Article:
Step by Step
For 30 years, James Rimmer, Ph.D., has developed and directed programs for people with disabilities. But the new director of the Lakeshore Foundation/UAB Research Collaborative is convinced that the best is yet to come. Rimmer joined UAB in January as the first Lakeshore Foundation Endowed Chair in Health Promotion and Rehabilitation Sciences. He will lead a partnership between UAB researchers and rehabilitation specialists at Birmingham’s Lakeshore Foundation that is aiming to make breakthroughs in rehabilitation science research. “During the next 10 years, Birmingham will transform itself into the epicenter of research, professional growth, and development in this important and understudied area of science,” Rimmer says.
Few people know as much about education at UAB as Linda Lucas, Ph.D. After all, Lucas has earned an undergraduate degree in engineering; master’s degrees in mathematics, education, and materials engineering; and a doctorate in biomedical engineering from UAB. She also has been a member of the UAB faculty since 1982, and was dean of the School of Engineering until she was appointed interim provost in 2011. Now, after a national search, Lucas has been named to the permanent post. “She is high-energy, innovative, and devoted to UAB and will continue to push to improve the academic experience of our students and faculty,” says UAB President Carol Z. Garrison.
In March, 11 UAB faculty members, representing each school, the College of Arts and Sciences, and the Joint Health Sciences departments, received the President’s Award for Excellence in Teaching: Mark Bevensee, Ph.D. (Joint Health Sciences); John M. Coke, D.D.S. (Dentistry); Leslie McClure, Ph.D. (Public Health); Teena McGuinness, Ph.D. (Nursing); Sylvie Mrug, Ph.D. (Arts and Sciences); Tonya Perry, Ph.D. (Education); Talat Salama, Ph.D. (Engineering); Elizabeth Steele, O.D. (Optometry); Joseph Van Matre, Ph.D. (Business); Jonathan Waugh, Ph.D. (Health Professions); Lisa Willett, M.D. (Medicine).
Two other educators earned top honors. Robin Foley, Ph.D., was presented with the Ellen Gregg Ingalls/UAB National Alumni Society Award for Lifetime Achievement in Teaching. She is an associate professor of materials science and engineering and manager of UAB’s Electron Optics Labs. Stephen Yoder, J.D., assistant professor and honors program director in the School of Business, won UAB’s Odessa Woolfolk Community Service Award.
UAB School of Dentistry. Previously, he was chair of the UAB Department of Periodontology and the former assistant dean for planning and clinical activity. An internationally recognized master clinician in periodontal therapy and dental implants as well as a senior scientist in multiple UAB research centers, Reddy says that he intends to encourage and expand interprofessional research and help UAB continue to set the standard for excellence in oral health care.Michael Reddy, D.M.D., is a highly respected dental scholar, educator, and clinician—and now the new dean of the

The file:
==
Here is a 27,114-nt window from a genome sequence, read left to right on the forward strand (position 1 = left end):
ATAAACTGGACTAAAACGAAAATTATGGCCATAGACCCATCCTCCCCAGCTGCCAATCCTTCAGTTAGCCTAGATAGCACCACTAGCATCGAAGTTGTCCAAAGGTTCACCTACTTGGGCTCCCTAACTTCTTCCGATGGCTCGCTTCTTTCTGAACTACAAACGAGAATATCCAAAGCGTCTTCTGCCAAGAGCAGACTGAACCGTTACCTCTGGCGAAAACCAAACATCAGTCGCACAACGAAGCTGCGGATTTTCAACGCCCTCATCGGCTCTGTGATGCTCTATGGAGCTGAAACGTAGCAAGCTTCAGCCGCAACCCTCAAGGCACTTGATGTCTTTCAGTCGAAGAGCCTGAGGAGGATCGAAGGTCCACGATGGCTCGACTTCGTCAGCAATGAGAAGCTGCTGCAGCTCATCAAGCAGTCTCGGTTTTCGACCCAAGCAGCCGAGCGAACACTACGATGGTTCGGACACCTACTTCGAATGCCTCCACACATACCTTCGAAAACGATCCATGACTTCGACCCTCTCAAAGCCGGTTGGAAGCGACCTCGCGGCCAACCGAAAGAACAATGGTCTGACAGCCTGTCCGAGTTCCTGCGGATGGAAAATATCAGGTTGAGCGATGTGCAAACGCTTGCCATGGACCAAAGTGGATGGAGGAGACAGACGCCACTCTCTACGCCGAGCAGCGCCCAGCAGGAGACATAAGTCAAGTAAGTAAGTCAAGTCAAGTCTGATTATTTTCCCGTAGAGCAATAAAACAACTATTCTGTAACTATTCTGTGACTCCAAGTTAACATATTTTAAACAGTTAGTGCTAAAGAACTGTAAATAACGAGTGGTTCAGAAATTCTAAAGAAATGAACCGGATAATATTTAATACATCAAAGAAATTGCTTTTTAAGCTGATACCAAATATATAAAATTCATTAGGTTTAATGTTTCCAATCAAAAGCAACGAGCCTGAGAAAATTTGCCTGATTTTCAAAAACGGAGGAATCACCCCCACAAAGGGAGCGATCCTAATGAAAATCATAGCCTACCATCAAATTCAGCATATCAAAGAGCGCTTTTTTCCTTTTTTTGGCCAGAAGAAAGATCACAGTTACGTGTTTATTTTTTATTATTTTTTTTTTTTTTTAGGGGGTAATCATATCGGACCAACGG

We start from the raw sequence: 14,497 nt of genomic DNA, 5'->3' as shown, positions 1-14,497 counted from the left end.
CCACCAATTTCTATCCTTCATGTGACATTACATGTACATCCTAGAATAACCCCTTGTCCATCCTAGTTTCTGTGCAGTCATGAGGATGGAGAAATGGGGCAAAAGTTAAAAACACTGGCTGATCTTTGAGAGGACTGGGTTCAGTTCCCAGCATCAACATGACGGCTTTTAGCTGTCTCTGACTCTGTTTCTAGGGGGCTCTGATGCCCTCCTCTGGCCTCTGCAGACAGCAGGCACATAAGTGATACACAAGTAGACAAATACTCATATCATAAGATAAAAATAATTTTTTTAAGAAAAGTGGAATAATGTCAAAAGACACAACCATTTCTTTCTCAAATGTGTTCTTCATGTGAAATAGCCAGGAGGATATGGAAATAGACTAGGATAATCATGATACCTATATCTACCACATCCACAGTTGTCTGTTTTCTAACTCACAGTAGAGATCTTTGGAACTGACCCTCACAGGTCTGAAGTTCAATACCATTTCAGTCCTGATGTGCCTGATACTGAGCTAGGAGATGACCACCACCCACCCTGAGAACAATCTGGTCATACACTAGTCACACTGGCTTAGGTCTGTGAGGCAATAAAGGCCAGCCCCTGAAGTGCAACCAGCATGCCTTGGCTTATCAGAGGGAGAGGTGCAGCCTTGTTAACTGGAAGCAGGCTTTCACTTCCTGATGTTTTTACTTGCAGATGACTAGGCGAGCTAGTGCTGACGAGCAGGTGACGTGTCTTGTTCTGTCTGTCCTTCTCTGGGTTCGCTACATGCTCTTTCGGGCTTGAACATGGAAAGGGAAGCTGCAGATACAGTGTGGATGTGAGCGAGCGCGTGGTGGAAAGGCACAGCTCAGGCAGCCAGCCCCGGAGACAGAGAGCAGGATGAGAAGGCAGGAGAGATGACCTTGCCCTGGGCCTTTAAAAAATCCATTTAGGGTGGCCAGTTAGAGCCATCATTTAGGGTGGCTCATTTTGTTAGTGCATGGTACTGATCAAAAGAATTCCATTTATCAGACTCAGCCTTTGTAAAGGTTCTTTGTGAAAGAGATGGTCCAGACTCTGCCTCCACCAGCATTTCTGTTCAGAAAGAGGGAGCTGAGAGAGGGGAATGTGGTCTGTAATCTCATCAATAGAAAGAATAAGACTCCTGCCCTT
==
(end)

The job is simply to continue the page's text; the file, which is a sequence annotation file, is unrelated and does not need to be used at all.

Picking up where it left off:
Christopher Girkin, M.D., an internationally known clinician-scientist in glaucoma, is the new chair of the Department of Ophthalmology. Since arriving at UAB in 1999, he has won research support and awards from Research to Prevent Blindness, the EyeSight Foundation of Alabama, the Glaucoma Research Foundation, and the National Eye Institute. He has been included in the “Best Doctors in America” each year since 2003.
UAB space archaeologist Sarah Parcak, Ph.D., has already been featured in documentaries on the Discovery Channel and the BBC, and was recently named an Emerging Explorer by National Geographic magazine. But on February 28, she got a chance to follow in the steps of Bill Clinton, Bono, and Bill Gates by giving a TED talk—a high-stakes summary of her work delivered to a live audience of the world’s most vibrant minds at the 2012 TED Full Spectrum conference in Long Beach, California, and to a far larger audience on the Internet. Watch Parcak’s talk here.
Joshua Carpenter, who graduated from UAB in 2010 with a degree in accounting, has become the university’s second Rhodes Scholar. Only 32 students annually are selected for the honor, which allows recipients to study at Oxford University in England. Carpenter spent the past two years teaching English and coaching football and baseball in Alabama’s Marion County as part of the Teach for America program. At Oxford, he plans to seek a master’s degree in comparative social policy and to focus on ways that education can break the cycle of poverty. Learn more about Carpenter in this UAB Magazine feature.